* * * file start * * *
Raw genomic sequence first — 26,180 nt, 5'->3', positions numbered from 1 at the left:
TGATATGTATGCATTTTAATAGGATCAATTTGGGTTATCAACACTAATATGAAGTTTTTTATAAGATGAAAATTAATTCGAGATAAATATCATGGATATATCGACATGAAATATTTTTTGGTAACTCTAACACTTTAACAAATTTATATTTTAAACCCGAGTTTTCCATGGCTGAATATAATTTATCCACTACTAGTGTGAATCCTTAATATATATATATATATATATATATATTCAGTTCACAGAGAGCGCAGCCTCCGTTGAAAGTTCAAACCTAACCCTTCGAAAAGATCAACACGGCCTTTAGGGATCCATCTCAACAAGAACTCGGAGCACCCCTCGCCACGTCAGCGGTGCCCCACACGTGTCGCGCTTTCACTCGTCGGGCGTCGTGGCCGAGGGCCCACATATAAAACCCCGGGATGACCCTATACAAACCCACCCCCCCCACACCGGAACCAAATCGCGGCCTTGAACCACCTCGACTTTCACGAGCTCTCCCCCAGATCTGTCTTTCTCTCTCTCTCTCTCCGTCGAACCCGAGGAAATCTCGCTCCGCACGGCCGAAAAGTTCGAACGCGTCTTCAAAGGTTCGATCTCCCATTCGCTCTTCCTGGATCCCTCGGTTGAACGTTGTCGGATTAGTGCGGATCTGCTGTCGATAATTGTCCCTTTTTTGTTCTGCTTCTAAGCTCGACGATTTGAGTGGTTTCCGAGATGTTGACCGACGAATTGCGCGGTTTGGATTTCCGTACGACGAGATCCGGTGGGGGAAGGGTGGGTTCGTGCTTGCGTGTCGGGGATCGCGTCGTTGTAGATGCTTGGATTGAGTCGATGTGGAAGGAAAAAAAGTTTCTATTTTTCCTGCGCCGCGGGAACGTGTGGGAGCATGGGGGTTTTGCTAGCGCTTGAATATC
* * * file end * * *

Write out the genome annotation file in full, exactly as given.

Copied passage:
Raw genomic sequence first — 26,180 nt, 5'->3', positions numbered from 1 at the left:
TGATATGTATGCATTTTAATAGGATCAATTTGGGTTATCAACACTAATATGAAGTTTTTTATAAGATGAAAATTAATTCGAGATAAATATCATGGATATATCGACATGAAATATTTTTTGGTAACTCTAACACTTTAACAAATTTATATTTTAAACCCGAGTTTTCCATGGCTGAATATAATTTATCCACTACTAGTGTGAATCCTTAATATATATATATATATATATATATATTCAGTTCACAGAGAGCGCAGCCTCCGTTGAAAGTTCAAACCTAACCCTTCGAAAAGATCAACACGGCCTTTAGGGATCCATCTCAACAAGAACTCGGAGCACCCCTCGCCACGTCAGCGGTGCCCCACACGTGTCGCGCTTTCACTCGTCGGGCGTCGTGGCCGAGGGCCCACATATAAAACCCCGGGATGACCCTATACAAACCCACCCCCCCCACACCGGAACCAAATCGCGGCCTTGAACCACCTCGACTTTCACGAGCTCTCCCCCAGATCTGTCTTTCTCTCTCTCTCTCTCCGTCGAACCCGAGGAAATCTCGCTCCGCACGGCCGAAAAGTTCGAACGCGTCTTCAAAGGTTCGATCTCCCATTCGCTCTTCCTGGATCCCTCGGTTGAACGTTGTCGGATTAGTGCGGATCTGCTGTCGATAATTGTCCCTTTTTTGTTCTGCTTCTAAGCTCGACGATTTGAGTGGTTTCCGAGATGTTGACCGACGAATTGCGCGGTTTGGATTTCCGTACGACGAGATCCGGTGGGGGAAGGGTGGGTTCGTGCTTGCGTGTCGGGGATCGCGTCGTTGTAGATGCTTGGATTGAGTCGATGTGGAAGGAAAAAAAGTTTCTATTTTTCCTGCGCCGCGGGAACGTGTGGGAGCATGGGGGTTTTGCTAGCGCTTGAATATC